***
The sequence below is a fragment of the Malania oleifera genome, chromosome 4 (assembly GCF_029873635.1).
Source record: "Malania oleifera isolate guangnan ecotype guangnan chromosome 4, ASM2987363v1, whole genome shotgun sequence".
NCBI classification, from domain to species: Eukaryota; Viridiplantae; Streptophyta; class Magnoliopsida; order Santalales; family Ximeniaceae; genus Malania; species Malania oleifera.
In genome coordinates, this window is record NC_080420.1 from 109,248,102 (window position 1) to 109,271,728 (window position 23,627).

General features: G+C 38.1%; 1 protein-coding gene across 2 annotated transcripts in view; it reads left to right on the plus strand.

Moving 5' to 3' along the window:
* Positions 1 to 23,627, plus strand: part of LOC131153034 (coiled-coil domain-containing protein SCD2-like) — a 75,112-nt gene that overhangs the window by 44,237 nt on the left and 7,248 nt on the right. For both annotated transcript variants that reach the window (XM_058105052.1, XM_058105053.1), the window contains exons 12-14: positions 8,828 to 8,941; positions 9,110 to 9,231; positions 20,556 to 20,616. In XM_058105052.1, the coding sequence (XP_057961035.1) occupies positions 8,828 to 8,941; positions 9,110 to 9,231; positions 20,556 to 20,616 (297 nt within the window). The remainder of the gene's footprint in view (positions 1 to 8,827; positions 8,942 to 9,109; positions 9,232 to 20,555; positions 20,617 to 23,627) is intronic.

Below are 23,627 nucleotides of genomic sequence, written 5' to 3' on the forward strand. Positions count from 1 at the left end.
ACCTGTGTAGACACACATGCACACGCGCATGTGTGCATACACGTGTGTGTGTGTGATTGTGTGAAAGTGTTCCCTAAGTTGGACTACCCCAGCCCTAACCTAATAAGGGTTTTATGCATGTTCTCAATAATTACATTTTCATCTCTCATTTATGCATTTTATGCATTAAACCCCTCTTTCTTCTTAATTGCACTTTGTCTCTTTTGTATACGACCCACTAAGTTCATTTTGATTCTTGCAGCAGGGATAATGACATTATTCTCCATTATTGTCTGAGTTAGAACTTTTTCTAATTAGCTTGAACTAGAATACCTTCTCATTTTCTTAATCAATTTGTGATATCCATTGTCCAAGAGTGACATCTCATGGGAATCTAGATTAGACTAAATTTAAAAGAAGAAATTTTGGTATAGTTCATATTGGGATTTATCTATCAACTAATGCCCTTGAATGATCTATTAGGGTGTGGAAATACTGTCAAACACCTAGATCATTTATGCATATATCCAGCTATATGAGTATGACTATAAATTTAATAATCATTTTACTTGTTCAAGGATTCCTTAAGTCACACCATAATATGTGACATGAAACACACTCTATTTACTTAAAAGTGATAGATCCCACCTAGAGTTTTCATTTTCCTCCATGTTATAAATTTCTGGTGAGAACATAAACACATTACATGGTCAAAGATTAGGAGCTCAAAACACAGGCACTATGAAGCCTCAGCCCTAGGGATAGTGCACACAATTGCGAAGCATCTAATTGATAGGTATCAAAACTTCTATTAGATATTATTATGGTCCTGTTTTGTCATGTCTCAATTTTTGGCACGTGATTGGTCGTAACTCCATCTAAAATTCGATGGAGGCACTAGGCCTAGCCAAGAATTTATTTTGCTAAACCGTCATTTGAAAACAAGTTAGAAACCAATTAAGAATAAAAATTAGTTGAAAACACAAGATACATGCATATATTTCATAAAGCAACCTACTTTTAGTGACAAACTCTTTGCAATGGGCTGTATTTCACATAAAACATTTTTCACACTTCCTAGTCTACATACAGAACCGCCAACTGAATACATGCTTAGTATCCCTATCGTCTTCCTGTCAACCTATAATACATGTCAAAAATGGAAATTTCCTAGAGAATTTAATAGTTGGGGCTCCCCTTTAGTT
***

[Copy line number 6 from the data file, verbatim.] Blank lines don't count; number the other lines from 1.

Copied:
Moving 5' to 3' along the window: